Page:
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Where, Exactly, is Your Money Going?


If you find yourself short of cash by the end of the month, pay your monthly bills, or you haven't put any money toward savings or investments yet, you may start to think you aren't making enough money to support your lifestyle. This may be true, since it's easy to live beyond your means. But before you hit the panic button, try a 90-day experiment to see where your money is really going. Most people will find they are spending far more than they thought on unnecessary expenses, and with a little re-organization of the budget, their money will go further than they thought possible.

The 90-Day Experiment. You can conduct this experiment for any number of days, but it is recommended you start out with at least three months. During this amount of time, you should see all of your monthly expenses paid and several of your irregular expenses as well. This will help you get the complete financial picture. If you only run the experiment for 30 days, you won't have an accurate idea of all of your expenses and obligations.

During the experiment, you will keep track of all incoming and outgoing money to analyze carefully after the 90 days. Don't try to adjust your spending at this stage of the process--simply keep your notepad handy and monitor your cash flow for the full 90 days:

-- Use a small memo pad that will fit in your pocket or purse

-- Every time you spend money, no matter how insignificant the amount, jot it down in the notepad with the date and a description of what you purchased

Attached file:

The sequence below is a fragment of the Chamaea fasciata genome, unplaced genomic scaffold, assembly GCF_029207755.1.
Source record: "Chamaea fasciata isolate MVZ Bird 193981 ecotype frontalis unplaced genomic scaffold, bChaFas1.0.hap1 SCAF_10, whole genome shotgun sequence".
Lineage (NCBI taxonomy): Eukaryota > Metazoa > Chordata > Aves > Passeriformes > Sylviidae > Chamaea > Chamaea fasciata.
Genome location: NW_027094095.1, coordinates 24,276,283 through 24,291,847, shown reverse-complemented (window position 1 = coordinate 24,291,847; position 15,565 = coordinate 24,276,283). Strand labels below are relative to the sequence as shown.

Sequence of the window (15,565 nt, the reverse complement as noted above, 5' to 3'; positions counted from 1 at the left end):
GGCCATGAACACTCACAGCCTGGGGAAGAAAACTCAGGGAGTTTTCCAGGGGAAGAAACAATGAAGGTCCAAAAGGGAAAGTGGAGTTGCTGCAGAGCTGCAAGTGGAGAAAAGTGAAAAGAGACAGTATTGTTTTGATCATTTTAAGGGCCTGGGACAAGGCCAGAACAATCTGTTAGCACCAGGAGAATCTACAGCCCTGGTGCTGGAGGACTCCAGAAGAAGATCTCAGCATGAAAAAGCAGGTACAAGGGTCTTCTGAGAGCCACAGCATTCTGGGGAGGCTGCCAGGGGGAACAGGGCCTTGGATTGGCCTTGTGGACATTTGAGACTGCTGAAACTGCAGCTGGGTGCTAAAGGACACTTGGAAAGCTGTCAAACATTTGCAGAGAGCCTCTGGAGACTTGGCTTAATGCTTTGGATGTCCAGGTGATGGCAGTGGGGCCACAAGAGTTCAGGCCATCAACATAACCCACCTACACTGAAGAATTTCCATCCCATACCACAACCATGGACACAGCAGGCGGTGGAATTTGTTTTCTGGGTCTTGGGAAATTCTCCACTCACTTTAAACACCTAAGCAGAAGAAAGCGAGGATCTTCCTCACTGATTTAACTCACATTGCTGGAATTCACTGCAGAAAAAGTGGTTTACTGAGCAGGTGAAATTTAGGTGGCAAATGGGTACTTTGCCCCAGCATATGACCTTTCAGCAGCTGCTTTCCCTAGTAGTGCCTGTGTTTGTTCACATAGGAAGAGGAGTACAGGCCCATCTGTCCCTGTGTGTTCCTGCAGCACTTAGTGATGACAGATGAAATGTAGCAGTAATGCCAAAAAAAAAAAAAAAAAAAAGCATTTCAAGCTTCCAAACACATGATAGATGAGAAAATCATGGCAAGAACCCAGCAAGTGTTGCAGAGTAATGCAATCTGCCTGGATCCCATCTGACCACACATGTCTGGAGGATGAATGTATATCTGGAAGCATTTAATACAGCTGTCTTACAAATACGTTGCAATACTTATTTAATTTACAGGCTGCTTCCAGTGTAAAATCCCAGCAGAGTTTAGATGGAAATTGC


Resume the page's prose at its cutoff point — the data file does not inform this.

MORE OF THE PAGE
-- Every time you receive money, no matter the source or how insignificant the amount, jot it down in your notepad with the date, amount, and description of where it came from

Analyze the Results. At the end of the 90 days, you will need to spend some time categorizing and reviewing everything you wrote down in your notebook. It's likely you'll find a number of unnecessary purchases.

Use a spreadsheet or another sheet of paper to move your expenses and income into three categories: things you have to pay in one category, including your savings or investments along with your home expenses, utilities, gasoline, or transportation costs, car maintenance, groceries; things you could do without if you had to, such as cable television, gym membership, a second phone line; and then a category for anything you buy but you don't really need, say, a new shirt because it was on sale, even though you have a closet full of them. Take a close look at your entertainment expenses: things like restaurants and takeout meals, concerts or event tickets and any other things you do for fun, and separate these into discretionary spending. Add to those spontaneous purchases that seemed insignificant at the time, like a pack of gum, a magazine, or a cup of coffee.

For expenses you record in your notepad that are paid quarterly or annually, such as taxes or insurance, translate their costs to a monthly expense. If you pay $3,000 per year, you would record an expense of $250 per month.

Add the expenses in each category to get an accurate picture of what you spend. If you are like most people, you will be surprised at the amount of money spent during a 90-day period in entertainment and spontaneous purchases. Maybe your irregular expenses will even be higher than you anticipated. Having an accurate list of everything you paid for will help you re-evaluate your budget. When you see how much you really need to spend in each category, you can better plan for what to do with your income.

Most people find the 90-day experiment to be an eye-opening process, and can find a number of expenses to reduce or eliminate to get their budget back on track.

Debbie Dragon is a contributor to, where she writes about personal finance, taxes, and banking.